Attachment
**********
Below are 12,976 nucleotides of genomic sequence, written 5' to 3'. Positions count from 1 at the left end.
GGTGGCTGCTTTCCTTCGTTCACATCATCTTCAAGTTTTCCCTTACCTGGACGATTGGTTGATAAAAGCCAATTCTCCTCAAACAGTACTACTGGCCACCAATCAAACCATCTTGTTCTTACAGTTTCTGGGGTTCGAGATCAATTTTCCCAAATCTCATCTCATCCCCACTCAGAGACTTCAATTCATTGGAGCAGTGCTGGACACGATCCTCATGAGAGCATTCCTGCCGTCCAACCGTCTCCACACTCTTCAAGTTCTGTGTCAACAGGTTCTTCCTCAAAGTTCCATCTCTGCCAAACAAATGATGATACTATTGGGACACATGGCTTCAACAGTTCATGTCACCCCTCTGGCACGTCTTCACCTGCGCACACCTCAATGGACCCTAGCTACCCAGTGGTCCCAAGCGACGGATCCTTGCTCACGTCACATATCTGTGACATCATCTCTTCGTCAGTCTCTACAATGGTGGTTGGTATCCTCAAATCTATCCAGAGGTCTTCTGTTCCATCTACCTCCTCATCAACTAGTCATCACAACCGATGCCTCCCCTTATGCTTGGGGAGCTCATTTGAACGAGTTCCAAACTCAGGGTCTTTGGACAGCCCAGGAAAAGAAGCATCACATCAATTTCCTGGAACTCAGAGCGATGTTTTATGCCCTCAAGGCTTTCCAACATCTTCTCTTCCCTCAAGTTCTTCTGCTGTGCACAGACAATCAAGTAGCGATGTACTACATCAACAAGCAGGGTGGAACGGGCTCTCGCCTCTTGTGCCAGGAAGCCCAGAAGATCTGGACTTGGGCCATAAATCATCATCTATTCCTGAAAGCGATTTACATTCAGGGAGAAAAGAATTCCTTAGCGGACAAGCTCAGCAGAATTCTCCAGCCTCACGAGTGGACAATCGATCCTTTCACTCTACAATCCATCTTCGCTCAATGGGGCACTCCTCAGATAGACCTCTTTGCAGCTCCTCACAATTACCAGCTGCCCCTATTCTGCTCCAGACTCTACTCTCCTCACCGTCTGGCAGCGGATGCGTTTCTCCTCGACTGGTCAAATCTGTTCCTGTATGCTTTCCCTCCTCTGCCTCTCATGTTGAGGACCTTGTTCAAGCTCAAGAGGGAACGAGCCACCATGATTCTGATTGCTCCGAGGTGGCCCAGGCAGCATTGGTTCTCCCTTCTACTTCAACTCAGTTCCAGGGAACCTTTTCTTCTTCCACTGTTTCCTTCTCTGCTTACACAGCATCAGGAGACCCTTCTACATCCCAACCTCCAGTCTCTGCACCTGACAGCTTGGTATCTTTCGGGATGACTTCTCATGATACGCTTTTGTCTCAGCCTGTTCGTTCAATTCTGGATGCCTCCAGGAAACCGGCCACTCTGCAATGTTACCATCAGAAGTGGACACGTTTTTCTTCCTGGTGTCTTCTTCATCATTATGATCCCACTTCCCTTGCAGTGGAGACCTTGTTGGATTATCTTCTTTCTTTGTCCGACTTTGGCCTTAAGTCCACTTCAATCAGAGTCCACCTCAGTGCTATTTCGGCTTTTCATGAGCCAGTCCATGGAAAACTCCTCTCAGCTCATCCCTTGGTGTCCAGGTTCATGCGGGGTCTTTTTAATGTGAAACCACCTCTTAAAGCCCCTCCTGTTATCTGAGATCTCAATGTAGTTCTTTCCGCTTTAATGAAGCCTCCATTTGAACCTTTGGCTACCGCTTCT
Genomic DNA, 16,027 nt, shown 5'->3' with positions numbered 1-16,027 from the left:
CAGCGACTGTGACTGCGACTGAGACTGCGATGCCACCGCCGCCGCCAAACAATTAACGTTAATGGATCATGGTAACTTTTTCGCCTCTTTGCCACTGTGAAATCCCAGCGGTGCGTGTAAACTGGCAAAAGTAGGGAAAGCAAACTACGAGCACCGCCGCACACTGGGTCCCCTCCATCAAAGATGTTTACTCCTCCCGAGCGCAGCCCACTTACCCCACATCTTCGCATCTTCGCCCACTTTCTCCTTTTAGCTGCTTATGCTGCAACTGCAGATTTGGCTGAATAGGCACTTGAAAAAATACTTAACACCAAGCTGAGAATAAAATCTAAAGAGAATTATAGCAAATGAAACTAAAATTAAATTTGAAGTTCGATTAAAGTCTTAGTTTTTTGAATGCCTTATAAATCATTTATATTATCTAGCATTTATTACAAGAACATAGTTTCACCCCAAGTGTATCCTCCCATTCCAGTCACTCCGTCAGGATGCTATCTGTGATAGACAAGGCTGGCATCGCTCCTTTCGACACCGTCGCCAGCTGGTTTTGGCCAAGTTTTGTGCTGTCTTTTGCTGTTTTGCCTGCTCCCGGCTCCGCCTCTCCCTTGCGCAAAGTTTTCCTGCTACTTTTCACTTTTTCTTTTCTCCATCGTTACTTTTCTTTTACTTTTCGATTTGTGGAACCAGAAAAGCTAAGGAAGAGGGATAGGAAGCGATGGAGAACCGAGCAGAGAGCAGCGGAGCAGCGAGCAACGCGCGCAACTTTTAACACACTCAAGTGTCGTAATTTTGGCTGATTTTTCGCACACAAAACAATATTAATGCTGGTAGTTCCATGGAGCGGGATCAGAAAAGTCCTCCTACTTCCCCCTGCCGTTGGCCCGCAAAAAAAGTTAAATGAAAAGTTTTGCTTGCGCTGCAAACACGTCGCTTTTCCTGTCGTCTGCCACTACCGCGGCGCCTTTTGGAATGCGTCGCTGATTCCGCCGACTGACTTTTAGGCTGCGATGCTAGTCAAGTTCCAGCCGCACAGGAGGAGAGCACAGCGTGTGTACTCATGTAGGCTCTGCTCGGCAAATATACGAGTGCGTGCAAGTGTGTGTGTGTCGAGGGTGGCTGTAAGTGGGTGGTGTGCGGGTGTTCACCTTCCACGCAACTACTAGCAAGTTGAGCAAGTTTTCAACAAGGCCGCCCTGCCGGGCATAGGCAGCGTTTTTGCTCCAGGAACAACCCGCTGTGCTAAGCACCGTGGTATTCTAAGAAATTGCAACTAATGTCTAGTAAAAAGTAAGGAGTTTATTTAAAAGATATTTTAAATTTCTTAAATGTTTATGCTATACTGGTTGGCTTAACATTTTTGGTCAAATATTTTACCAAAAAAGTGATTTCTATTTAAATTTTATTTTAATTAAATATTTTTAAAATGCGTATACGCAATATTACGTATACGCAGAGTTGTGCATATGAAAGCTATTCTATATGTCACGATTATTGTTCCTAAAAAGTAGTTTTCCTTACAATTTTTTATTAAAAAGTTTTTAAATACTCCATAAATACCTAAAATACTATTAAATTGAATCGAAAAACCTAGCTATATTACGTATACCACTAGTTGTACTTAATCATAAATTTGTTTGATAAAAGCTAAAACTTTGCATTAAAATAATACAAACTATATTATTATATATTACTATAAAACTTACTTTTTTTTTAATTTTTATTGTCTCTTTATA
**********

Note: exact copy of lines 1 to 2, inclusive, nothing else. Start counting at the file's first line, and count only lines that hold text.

Below are 12,976 nucleotides of genomic sequence, written 5' to 3'. Positions count from 1 at the left end.
GGTGGCTGCTTTCCTTCGTTCACATCATCTTCAAGTTTTCCCTTACCTGGACGATTGGTTGATAAAAGCCAATTCTCCTCAAACAGTACTACTGGCCACCAATCAAACCATCTTGTTCTTACAGTTTCTGGGGTTCGAGATCAATTTTCCCAAATCTCATCTCATCCCCACTCAGAGACTTCAATTCATTGGAGCAGTGCTGGACACGATCCTCATGAGAGCATTCCTGCCGTCCAACCGTCTCCACACTCTTCAAGTTCTGTGTCAACAGGTTCTTCCTCAAAGTTCCATCTCTGCCAAACAAATGATGATACTATTGGGACACATGGCTTCAACAGTTCATGTCACCCCTCTGGCACGTCTTCACCTGCGCACACCTCAATGGACCCTAGCTACCCAGTGGTCCCAAGCGACGGATCCTTGCTCACGTCACATATCTGTGACATCATCTCTTCGTCAGTCTCTACAATGGTGGTTGGTATCCTCAAATCTATCCAGAGGTCTTCTGTTCCATCTACCTCCTCATCAACTAGTCATCACAACCGATGCCTCCCCTTATGCTTGGGGAGCTCATTTGAACGAGTTCCAAACTCAGGGTCTTTGGACAGCCCAGGAAAAGAAGCATCACATCAATTTCCTGGAACTCAGAGCGATGTTTTATGCCCTCAAGGCTTTCCAACATCTTCTCTTCCCTCAAGTTCTTCTGCTGTGCACAGACAATCAAGTAGCGATGTACTACATCAACAAGCAGGGTGGAACGGGCTCTCGCCTCTTGTGCCAGGAAGCCCAGAAGATCTGGACTTGGGCCATAAATCATCATCTATTCCTGAAAGCGATTTACATTCAGGGAGAAAAGAATTCCTTAGCGGACAAGCTCAGCAGAATTCTCCAGCCTCACGAGTGGACAATCGATCCTTTCACTCTACAATCCATCTTCGCTCAATGGGGCACTCCTCAGATAGACCTCTTTGCAGCTCCTCACAATTACCAGCTGCCCCTATTCTGCTCCAGACTCTACTCTCCTCACCGTCTGGCAGCGGATGCGTTTCTCCTCGACTGGTCAAATCTGTTCCTGTATGCTTTCCCTCCTCTGCCTCTCATGTTGAGGACCTTGTTCAAGCTCAAGAGGGAACGAGCCACCATGATTCTGATTGCTCCGAGGTGGCCCAGGCAGCATTGGTTCTCCCTTCTACTTCAACTCAGTTCCAGGGAACCTTTTCTTCTTCCACTGTTTCCTTCTCTGCTTACACAGCATCAGGAGACCCTTCTACATCCCAACCTCCAGTCTCTGCACCTGACAGCTTGGTATCTTTCGGGATGACTTCTCATGATACGCTTTTGTCTCAGCCTGTTCGTTCAATTCTGGATGCCTCCAGGAAACCGGCCACTCTGCAATGTTACCATCAGAAGTGGACACGTTTTTCTTCCTGGTGTCTTCTTCATCATTATGATCCCACTTCCCTTGCAGTGGAGACCTTGTTGGATTATCTTCTTTCTTTGTCCGACTTTGGCCTTAAGTCCACTTCAATCAGAGTCCACCTCAGTGCTATTTCGGCTTTTCATGAGCCAGTCCATGGAAAACTCCTCTCAGCTCATCCCTTGGTGTCCAGGTTCATGCGGGGTCTTTTTAATGTGAAACCACCTCTTAAAGCCCCTCCTGTTATCTGAGATCTCAATGTAGTTCTTTCCGCTTTAATGAAGCCTCCATTTGAACCTTTGGCTACCGCTTCT